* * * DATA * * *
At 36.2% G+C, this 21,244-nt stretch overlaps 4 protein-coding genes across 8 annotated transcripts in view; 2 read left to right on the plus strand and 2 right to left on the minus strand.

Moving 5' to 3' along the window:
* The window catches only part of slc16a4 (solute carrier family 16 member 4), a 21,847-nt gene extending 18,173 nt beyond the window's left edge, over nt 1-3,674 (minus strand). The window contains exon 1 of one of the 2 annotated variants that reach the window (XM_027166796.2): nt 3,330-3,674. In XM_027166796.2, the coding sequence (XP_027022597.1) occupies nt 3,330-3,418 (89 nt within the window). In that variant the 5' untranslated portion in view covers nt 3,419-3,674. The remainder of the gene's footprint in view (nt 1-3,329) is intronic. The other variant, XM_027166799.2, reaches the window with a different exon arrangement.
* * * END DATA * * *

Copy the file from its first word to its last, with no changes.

At 36.2% G+C, this 21,244-nt stretch overlaps 4 protein-coding genes across 8 annotated transcripts in view; 2 read left to right on the plus strand and 2 right to left on the minus strand.

Moving 5' to 3' along the window:
* The window catches only part of slc16a4 (solute carrier family 16 member 4), a 21,847-nt gene extending 18,173 nt beyond the window's left edge, over nt 1-3,674 (minus strand). The window contains exon 1 of one of the 2 annotated variants that reach the window (XM_027166796.2): nt 3,330-3,674. In XM_027166796.2, the coding sequence (XP_027022597.1) occupies nt 3,330-3,418 (89 nt within the window). In that variant the 5' untranslated portion in view covers nt 3,419-3,674. The remainder of the gene's footprint in view (nt 1-3,329) is intronic. The other variant, XM_027166799.2, reaches the window with a different exon arrangement.